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Boise State Playbook: Breaking Down a Kamalei Correa Sack

The bad man is on his way Rams!!

The Coloradoan-USA TODAY Sports

There is a reason Kamalei Correa is leaving early from Boise State to get to the draft.

He is pretty good at getting to the quarterback.

So, in that spirit, let us take a look at a defensive play from the Colorado State win. Correa had a pretty quiet game, statistically, in the matchup. Two total tackles, one of which was a sack for eight yards. But that is what happens when you are a STUD (literally and figuratively): you get game-planned around to limit your effectiveness. But you can only hope to contain the great ones. You will never stop them.

Correa Sacks Stevens. Is Awesome.

For context: Stevens had just been sacked on the previous play, putting the Rams at a 3rd and REALLY long. They pretty much only had an option to throw it. Which made the Boise State defense predictable.

(Unfortunately I cannot tell who is in the secondary for the Broncos on these screenshots. I know Deayon is the left corner, but cannot tell who, exactly, are the other players.)

See how soft the secondary is. With the Bronco base of 4-2-5, the nickel (Maston?) is a better matchup for the expected pass play than a would-be linebacker.

Joe Martarano and Tyler Gray are the linebackers. See how close they are to the line? 

The Broncos are going to sell out on this play either way. Intermediate throws yield, basically, nothing. They are going to go for either the sack, or stop the long ball.

The ball is snapped and Martarano is hopeful for the sack and goes right up the gut. Unfortunately he is going to be picked up pretty well by the Rams running back.

Check the secondary. The safety (Thompson?) backs WAAAAAY up. So much that he is not even in the shot anymore.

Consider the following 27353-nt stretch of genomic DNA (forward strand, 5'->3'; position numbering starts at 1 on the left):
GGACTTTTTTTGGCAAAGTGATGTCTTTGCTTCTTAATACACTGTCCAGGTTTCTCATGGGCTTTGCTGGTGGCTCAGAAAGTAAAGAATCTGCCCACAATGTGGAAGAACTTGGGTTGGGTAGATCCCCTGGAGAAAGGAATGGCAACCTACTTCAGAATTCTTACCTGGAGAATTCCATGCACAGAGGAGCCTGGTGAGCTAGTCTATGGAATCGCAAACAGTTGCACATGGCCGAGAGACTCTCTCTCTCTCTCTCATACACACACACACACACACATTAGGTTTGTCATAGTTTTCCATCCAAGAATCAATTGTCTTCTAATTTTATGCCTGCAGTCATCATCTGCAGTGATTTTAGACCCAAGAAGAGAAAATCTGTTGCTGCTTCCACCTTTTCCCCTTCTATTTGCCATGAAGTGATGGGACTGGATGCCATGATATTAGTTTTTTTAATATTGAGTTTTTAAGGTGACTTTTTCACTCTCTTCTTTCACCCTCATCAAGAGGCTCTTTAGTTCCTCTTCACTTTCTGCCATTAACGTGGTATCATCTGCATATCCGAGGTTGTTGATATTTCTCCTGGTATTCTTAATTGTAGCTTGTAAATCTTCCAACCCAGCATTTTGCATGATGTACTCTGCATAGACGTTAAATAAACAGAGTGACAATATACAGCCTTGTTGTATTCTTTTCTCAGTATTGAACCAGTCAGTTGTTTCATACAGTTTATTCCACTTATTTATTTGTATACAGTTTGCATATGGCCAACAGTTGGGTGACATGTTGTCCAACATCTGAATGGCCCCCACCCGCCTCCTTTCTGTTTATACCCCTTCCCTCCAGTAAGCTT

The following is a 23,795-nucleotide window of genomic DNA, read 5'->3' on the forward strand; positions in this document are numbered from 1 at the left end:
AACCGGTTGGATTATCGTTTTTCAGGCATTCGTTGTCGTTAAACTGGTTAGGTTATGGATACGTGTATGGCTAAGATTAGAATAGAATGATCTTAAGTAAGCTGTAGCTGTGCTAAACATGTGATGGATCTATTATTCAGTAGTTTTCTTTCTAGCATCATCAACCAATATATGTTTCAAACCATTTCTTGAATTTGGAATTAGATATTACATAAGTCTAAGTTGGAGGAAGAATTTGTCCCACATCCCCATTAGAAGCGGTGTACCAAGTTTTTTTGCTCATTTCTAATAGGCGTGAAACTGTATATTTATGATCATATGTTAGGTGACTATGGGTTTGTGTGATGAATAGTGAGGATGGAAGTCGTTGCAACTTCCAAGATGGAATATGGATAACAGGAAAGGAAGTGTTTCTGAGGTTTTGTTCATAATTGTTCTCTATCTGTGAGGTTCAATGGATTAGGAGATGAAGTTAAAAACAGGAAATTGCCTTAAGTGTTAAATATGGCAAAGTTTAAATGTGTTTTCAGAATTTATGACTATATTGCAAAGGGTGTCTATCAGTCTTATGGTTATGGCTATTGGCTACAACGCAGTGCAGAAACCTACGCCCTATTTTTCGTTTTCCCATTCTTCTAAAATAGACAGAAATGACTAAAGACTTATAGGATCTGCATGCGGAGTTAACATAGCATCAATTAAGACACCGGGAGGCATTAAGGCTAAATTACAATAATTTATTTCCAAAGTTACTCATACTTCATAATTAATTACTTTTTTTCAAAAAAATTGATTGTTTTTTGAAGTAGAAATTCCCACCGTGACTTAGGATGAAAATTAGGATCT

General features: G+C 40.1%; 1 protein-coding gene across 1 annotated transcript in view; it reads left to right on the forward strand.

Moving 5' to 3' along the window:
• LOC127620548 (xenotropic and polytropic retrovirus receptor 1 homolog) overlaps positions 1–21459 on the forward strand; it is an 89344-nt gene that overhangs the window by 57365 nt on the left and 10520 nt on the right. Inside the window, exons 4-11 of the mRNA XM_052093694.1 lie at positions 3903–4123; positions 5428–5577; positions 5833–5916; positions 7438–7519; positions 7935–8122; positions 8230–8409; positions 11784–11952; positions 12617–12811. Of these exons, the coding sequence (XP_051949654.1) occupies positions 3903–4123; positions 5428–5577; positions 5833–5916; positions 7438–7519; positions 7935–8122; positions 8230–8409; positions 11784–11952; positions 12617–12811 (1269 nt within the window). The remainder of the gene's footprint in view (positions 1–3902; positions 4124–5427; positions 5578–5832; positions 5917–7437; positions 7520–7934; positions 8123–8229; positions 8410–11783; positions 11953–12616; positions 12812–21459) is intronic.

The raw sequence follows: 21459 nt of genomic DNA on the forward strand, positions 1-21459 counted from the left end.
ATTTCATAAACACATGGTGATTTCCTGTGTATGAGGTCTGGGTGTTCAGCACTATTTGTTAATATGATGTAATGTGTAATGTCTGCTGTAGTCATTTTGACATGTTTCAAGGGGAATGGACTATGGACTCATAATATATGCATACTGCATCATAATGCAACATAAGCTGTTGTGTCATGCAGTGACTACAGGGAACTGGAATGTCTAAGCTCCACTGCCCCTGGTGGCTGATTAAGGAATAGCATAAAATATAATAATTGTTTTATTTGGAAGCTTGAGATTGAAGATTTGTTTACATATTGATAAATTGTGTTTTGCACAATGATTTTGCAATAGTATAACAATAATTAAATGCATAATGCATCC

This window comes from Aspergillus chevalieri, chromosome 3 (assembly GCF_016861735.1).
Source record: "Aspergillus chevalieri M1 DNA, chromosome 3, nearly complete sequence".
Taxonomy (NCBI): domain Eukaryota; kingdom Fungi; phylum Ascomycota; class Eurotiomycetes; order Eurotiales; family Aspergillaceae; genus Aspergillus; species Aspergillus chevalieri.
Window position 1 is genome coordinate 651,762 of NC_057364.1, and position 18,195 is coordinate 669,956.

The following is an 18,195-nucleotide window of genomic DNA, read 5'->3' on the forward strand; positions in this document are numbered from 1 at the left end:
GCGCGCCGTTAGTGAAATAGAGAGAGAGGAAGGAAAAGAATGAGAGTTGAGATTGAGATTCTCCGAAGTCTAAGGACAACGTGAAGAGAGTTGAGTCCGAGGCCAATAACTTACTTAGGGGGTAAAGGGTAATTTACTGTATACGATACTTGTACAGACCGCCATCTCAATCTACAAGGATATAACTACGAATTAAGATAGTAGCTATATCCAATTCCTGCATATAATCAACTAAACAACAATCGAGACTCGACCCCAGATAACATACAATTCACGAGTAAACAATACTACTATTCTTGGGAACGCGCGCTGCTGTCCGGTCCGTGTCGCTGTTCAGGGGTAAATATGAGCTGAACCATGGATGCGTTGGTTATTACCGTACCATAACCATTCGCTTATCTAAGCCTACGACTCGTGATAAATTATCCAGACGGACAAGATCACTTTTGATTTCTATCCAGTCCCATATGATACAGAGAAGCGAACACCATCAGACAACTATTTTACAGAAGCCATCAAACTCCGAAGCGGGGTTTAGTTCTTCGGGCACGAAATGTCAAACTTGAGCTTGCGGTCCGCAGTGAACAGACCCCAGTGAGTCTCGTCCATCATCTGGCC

And how about our right corner and, perhaps, our nickel?

There appears to be some confusion between the two. As in, which back has responsibility for the receivers. The focus appears to be the receiver running the go route, so much that both defensive backs want to pick him up. It has the feel of a pick play, but a Bronco-on-Bronco pick. Which is quite hilarious. Luckily the wide open receiver in the flat is pretty meaningless given the distance. Even if Stevens had dumped to that receiver, the (hopeful) odds are either a tackle or forced out of bounds by one of the backs.

Let us go ahead and focus on Correa for the next few shots.

These next shots are going to be about Correa's athleticism and his explosiveness off the line. On the screenshot below, keep an eye on how fast he gets off the line in comparison to the center snapping the ball.

The center has his arm down, and in the next instance he's snapped it.

It is really hard to tell, but Correa has already elevated as soon as the ball was snapped. Everyone on both lines are quite behind the snap.

Except Correa.

That poor left tackle. He has squared up to take on the rush of Correa, but he's already gotten a full head of steam. Without putting any moves on the tackle, Correa beats him pretty well.


Everyone in the audience can tell exactly what that left tackle is thinking once Correa has beaten him on the outside: "CRAP, CRAP, CRAP, CRAP..."

Correa did not allow himself to continue to be pushed back. Essentially the tackle using Correa's momentum against him.

For the Rams' part, the front line, sans left tackle, did the best they could with what they were given on the six-on-six matchup. 

As you can see, a nice little pocket for Stevens has, for the most part, developed. In theory, had the left tackle been able to ride Correa's momentum further back, Stevens could have stepped up and made something happen.

The Rams tackle has been thoroughly beat. The last ditch effort? Holding Correa.

From there, it is basically over. You can't stop the Correa freight train from rolling through.

And the rest is history. An eight yard loss results in a fourth and 25 situation for the Rams, who did not have the momentum at all on that series.

While diagramming on stills is fun. How about watching it on loop? That is ALWAYS fun.

Your Turn

Any interesting observations about this play? See anything that made this play a potential for a, *gasp*, completion for the Rams? If the Broncos had not sacked Stevens here, could Stevens had converted this third and long situation? Let me know.